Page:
The circuit shown in the figure above prevents short-duration pulses from affecting output B. The normal states for input A and output B are negative voltages supplied by saturated operational amplifiers. In this operating mode, the potential at A1 is approximately -8.2 volts. This value is unaffected by changes in the power supply or the operational amplifiers, since it is maintained by the zener diode circuit. When A becomes positive, A1 changes to +4.2 volts. This shift from -8.2 to +4.2 volts causes A2 and A3 to increase exponentially, since diode D1 blocks the current. When A returns to its normal state, diode D1 conducts and quickly returns A2 to its normal state.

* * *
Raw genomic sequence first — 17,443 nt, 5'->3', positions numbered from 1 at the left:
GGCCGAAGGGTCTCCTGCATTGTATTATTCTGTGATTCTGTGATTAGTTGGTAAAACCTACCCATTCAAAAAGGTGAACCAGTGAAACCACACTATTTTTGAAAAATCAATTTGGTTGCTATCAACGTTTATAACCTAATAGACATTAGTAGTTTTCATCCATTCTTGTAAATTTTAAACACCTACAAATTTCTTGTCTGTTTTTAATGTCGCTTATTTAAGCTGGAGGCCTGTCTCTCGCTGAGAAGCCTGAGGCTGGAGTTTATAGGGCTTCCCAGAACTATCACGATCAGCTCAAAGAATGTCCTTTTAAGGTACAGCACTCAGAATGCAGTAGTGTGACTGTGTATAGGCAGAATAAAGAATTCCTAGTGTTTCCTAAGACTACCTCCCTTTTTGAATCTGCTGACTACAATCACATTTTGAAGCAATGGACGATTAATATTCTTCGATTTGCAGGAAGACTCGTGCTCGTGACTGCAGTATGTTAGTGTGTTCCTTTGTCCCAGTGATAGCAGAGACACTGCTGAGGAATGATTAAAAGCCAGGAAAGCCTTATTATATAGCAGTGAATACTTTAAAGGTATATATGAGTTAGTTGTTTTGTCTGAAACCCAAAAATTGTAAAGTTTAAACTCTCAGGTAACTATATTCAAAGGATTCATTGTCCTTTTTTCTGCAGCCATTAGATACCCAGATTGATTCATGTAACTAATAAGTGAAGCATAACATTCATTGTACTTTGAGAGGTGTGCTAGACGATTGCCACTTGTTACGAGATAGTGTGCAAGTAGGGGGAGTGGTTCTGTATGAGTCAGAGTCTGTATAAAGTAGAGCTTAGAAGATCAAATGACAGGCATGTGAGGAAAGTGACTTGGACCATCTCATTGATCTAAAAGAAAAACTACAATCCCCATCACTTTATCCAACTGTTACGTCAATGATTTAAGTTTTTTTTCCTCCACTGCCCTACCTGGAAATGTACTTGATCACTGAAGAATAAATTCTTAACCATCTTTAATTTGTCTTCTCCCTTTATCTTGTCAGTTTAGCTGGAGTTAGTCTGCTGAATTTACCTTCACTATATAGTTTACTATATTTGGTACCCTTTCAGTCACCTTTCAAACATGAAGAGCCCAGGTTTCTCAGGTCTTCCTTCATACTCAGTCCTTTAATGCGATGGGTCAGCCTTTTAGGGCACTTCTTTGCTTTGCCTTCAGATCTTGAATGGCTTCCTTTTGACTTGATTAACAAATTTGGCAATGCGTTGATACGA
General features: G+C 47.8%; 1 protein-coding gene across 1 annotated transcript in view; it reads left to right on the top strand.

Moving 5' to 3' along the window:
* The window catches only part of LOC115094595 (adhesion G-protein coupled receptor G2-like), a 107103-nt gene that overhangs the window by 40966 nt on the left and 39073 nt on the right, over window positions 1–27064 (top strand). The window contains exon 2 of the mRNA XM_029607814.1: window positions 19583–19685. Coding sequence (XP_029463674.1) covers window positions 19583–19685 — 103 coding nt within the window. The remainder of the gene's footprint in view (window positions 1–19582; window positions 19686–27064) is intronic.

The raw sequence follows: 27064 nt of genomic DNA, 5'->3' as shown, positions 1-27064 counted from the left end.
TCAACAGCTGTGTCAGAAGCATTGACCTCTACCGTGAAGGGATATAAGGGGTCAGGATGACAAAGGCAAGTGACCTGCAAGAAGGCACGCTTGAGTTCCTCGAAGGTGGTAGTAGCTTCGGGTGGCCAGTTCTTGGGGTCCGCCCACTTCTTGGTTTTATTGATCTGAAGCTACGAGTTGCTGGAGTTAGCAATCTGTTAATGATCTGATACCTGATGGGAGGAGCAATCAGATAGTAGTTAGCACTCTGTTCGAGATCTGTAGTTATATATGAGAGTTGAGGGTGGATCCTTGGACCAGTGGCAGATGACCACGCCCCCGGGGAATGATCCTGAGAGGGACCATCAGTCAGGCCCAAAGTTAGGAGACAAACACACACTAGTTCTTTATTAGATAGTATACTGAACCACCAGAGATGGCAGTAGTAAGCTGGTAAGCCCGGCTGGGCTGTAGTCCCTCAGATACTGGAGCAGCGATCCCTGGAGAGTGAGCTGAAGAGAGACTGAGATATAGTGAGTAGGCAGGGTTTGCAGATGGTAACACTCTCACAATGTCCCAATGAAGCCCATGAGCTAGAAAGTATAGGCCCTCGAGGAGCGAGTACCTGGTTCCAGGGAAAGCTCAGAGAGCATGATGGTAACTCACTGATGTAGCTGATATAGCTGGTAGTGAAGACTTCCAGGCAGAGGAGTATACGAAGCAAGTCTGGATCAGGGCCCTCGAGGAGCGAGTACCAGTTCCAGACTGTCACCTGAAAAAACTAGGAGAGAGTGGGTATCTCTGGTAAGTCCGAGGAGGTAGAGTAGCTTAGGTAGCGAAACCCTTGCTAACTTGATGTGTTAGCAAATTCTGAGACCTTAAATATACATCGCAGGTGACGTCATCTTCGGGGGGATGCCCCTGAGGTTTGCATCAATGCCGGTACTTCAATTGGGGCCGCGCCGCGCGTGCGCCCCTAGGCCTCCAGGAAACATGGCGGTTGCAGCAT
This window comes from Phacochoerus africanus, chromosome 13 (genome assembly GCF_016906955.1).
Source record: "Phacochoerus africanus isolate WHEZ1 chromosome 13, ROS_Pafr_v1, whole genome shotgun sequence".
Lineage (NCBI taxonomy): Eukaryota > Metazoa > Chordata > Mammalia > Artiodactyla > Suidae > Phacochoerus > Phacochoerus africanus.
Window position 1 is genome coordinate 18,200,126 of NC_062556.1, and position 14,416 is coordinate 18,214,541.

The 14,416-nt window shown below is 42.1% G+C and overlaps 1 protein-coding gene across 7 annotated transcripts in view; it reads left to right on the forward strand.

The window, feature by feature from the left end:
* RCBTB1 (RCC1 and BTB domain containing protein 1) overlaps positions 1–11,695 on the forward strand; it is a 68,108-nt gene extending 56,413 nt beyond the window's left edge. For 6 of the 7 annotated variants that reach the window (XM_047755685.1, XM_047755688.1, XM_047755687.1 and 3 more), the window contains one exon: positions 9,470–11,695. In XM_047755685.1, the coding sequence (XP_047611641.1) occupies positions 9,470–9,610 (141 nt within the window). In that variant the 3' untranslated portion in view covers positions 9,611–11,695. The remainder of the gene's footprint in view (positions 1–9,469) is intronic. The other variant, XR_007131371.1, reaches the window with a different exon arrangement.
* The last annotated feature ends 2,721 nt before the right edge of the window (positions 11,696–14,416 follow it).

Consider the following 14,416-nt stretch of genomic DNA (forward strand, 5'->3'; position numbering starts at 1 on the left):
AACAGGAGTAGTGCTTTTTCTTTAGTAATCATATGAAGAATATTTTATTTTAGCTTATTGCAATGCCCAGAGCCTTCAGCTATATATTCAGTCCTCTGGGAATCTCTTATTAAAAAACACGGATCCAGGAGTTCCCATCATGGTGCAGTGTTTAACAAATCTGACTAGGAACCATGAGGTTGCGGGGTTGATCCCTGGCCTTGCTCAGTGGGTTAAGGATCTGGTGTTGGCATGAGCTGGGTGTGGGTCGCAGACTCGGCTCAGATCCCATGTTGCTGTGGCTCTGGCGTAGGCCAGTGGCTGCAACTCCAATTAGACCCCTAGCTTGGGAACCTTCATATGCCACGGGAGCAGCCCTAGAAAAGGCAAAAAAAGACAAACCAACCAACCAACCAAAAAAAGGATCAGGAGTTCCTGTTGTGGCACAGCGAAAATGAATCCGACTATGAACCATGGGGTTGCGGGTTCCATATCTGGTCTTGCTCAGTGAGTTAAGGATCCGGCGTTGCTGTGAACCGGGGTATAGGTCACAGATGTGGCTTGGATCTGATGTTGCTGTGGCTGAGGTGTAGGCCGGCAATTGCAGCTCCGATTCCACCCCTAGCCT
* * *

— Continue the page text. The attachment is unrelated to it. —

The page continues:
If A remains positive for longer than 10 milliseconds, A3 will build up to a value that is positive with respect to the voltage at A4 and trigger output B to a positive voltage. The positive feedback circuit around the operational amplifier and the blocking action of diode D2 keeps B latched at a positive value even though A2 returns to its normal state. Output B remains positive until A4 increases to a positive value greater than the voltage at A3. One hundred milliseconds are required before B resets to its normal state. When B becomes negative, diode D3 conducts and returns A4 to its normal state. The circuit is then ready to detect another input pulse at input terminal A. The adjustment for setting the minimum detectable pulse width is made with the 10-kilohm trimmer potentiometer (R2).